Signatures, Pins and …Selfies? The Past and Future of Credit Card Security

Out with the hankies now as 2018 is the year where we bid adieu to signatures for credit and debit payments for good.

Back in 2016, banking institutions and non-bank payment card issuers in Malaysia have rolled out the first phase of PIN-based payment cards to replace the existing signature-based payment cards. As a move to enhance security of payment card users when performing transactions at POS (Point of Sale) Terminals, the new payment card regulation was met with mixed reactions among Malaysians when it was first announced.

The situation was worsened with the rise of existing, unfounded rumours regarding the Pin and Pay System making it rounds around the social sphere, creating a state of distrust among debit and credit card users.

Recently, major credit card issuers in the United States have announced that they too are phasing out signature-based cards in favour of pin-based payment cards so yes, that indirectly means that we are ahead of other countries when it comes to ensuring that our payment system is secure and up to date.

Credit card security have definitely come a long way so if you are curious to know how did it all started with signatures and how does a selfie comes into play, read on!

Signatures

When the first universal credit cards are introduced for public use back in the 1950’s, the primary factors that lead to its popularity is due to the fact it is convenient, easy to carry around and comes with complex security features that are uncommon at that time such as the card's account number, its signature panel, and a magnetic strip that modifies the magnetism of tiny iron-based magnetic particles on a band of magnetic material to store data on the card.

In 2005, the magnetic strip on a credit card is replaced with an EMV/smart chip as an enhanced security feature. A smart chip is used to create a secret unique cryptographic key that requires validation that is used for the approval of the transaction.

Moving on, one of the things that you will note at the back of the card is the signature panel, a security design feature that is used to document the owner’s handwriting. This is used to detect signature forgery as an effort to prevent credit card fraud.

Although signatures are still an applicable form of payment verification in some countries, it is gradually discontinued, paving the way for the usage of pin-based credit cards to authenticate a transaction. Which then brings us to…

Pin and Pay

You may have recall being a part of the 25 million users affected by the pin migration exercise. Upon receiving several timely SMS-based reminders, some of you have immediately scheduled an appointment with your respective banks to replace your existing cards.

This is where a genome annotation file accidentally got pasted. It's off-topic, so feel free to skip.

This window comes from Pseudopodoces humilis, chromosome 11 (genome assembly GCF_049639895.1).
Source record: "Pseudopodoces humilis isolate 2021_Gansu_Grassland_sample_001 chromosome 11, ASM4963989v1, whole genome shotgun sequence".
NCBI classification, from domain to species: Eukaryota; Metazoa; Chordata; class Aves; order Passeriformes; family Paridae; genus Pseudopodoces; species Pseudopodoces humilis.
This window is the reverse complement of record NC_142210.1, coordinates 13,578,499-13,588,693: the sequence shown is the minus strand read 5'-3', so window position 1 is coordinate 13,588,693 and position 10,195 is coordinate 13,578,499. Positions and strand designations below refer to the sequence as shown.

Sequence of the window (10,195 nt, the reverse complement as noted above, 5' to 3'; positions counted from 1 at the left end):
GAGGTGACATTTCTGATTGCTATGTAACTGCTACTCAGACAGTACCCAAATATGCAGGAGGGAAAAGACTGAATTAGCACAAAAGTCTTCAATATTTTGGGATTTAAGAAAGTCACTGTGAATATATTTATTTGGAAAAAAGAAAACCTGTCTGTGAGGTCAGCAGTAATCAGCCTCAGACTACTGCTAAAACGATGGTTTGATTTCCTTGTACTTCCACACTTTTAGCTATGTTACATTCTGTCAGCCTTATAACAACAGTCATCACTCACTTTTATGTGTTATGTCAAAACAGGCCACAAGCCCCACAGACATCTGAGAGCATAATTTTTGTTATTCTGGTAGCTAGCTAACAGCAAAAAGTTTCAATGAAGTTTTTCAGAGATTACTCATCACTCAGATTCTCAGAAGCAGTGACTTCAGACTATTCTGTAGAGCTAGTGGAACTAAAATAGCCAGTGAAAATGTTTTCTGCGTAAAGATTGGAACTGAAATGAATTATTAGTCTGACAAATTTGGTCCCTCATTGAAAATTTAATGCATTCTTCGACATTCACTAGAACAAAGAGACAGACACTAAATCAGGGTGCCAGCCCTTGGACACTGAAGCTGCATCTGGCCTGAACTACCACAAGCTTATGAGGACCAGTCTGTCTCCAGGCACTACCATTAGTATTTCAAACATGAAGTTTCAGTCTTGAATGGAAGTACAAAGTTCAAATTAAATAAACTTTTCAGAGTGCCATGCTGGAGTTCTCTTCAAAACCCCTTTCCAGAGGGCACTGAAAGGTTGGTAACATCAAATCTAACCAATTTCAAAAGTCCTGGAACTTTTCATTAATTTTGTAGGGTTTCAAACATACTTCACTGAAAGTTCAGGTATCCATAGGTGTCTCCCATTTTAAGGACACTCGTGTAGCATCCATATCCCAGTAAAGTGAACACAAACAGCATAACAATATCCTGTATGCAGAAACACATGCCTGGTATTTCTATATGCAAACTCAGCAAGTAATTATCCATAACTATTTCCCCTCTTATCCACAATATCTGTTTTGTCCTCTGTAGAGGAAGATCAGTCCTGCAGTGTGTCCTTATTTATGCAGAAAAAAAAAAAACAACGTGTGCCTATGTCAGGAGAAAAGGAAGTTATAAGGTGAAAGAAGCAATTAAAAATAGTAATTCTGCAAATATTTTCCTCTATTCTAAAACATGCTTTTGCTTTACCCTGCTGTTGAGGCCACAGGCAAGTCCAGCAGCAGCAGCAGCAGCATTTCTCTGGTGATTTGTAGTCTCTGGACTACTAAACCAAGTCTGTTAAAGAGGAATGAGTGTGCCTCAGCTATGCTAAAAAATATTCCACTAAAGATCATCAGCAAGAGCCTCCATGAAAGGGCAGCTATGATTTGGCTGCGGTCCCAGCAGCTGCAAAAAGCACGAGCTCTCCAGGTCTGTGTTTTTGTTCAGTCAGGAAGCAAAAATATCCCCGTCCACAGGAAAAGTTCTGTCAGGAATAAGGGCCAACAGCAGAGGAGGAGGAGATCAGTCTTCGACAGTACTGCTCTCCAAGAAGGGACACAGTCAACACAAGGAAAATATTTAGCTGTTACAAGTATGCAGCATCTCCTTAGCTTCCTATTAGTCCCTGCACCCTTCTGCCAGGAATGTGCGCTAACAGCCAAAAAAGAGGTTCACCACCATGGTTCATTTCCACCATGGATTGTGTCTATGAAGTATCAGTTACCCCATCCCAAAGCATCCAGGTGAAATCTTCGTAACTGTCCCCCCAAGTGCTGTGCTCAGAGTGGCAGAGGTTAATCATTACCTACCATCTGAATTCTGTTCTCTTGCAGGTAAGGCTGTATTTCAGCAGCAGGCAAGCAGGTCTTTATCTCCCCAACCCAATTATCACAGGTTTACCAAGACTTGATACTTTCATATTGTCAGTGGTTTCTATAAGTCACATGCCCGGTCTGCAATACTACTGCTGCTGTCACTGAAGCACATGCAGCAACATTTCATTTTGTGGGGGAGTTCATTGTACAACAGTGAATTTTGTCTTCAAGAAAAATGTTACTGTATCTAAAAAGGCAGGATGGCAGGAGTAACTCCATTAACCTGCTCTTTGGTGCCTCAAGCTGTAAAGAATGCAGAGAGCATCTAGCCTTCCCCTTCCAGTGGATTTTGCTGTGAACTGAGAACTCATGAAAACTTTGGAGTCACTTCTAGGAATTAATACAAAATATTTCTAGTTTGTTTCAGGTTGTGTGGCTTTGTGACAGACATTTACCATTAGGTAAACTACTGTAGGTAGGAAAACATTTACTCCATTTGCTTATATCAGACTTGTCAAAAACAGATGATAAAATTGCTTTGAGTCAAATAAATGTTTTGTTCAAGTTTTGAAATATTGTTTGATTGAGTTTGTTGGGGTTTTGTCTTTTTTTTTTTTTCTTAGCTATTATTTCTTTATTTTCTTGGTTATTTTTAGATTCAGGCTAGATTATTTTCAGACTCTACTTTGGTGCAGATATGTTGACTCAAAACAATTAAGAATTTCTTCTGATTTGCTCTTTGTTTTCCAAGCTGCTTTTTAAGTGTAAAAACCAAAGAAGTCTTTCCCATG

Or, you may have even waited until the final hour (in some cases, procrastination does have its perks) to do so or even took the chance to cancel your existing card/close your banking account for good and sign up for a new credit card . So really, you may be wondering, what is it about the Pin and Pay that makes it different from its predecessor?

Well then, unlike earlier credit cards that needs your signature on a credit card slip (or in some establishments, an electronic pad with a clunky stylus) for your transaction, a pin-enabled credit card utilises a 6-digit password of your choice for payment verification.

This, in turn, will reduce the possibilities of credit card fraud as pins are only known to user and users are expected to insert their own cards in the terminal although it is common practice for some shops to request for your card number as a part of their payment policy. Regardless, the Pin and Pay system is here to stay and it is definitely in line with the emerging trend of Malaysians who prefer to rely on electronic payment methods as opposed to using cash for their daily activities.

And just when you think that this is the pinnacle of credit card security, there are newer verification methods for transactions that have yet to reached our shores and yes, it involves a selfie.

The Future of Credit Card Security

With the rise of prominent payment networks tapping into biometrics as a fraud protection measure, perhaps not too far from now, your fingerprints, voice or even a selfie will matter when it comes to approving a credit card transaction. Not long ago, Visa have announced that they are testing out payment cards with built-in fingerprint scanners with Bank of Cyprus and Mountain America Credit Union participating in the trials.

To sum it all, it’s pretty much the stuff that you see on Minority Report, except that instead of science fiction, it’s happening for real. Who would have thought that a ‘simple piece of plastic’ would have so much history attached to it? And now that you know, there’s no better time than now to perfect your selfie for the future of financial transactions.

While you are at it, you want to take a closer look at the credit card that you have right now to discover the other cool features that it comes with. Don’t have a credit card in hand yet? No worries, all you need to do is to check out the comparison tool at our website and find out which credit card suits your spending style best.

Are there any other credit card security features that we have missed out on? Let us know in the comment section below.

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